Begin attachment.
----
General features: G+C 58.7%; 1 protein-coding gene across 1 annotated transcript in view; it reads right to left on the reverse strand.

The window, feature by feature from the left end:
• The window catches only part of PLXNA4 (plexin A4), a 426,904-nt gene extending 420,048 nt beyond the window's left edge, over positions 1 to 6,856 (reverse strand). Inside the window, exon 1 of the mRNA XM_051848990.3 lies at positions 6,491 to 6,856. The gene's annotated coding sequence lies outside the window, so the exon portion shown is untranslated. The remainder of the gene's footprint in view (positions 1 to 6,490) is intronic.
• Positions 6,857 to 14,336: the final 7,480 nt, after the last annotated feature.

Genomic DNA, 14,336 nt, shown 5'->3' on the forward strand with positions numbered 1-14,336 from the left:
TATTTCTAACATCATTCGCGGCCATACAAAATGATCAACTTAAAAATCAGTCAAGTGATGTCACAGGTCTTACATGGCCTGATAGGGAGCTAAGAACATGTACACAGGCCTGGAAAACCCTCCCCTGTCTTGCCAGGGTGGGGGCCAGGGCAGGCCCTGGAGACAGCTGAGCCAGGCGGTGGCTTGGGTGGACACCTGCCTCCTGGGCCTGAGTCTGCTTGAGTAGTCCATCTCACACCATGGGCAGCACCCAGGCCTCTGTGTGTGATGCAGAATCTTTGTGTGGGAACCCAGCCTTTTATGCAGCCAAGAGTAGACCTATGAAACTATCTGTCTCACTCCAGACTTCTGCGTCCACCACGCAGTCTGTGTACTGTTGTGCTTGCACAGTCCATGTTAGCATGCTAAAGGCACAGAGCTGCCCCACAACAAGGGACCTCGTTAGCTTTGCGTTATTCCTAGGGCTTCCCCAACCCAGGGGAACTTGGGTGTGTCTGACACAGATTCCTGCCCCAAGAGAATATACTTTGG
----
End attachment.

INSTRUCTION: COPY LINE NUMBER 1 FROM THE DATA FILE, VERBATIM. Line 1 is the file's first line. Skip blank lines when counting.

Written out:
General features: G+C 58.7%; 1 protein-coding gene across 1 annotated transcript in view; it reads right to left on the reverse strand.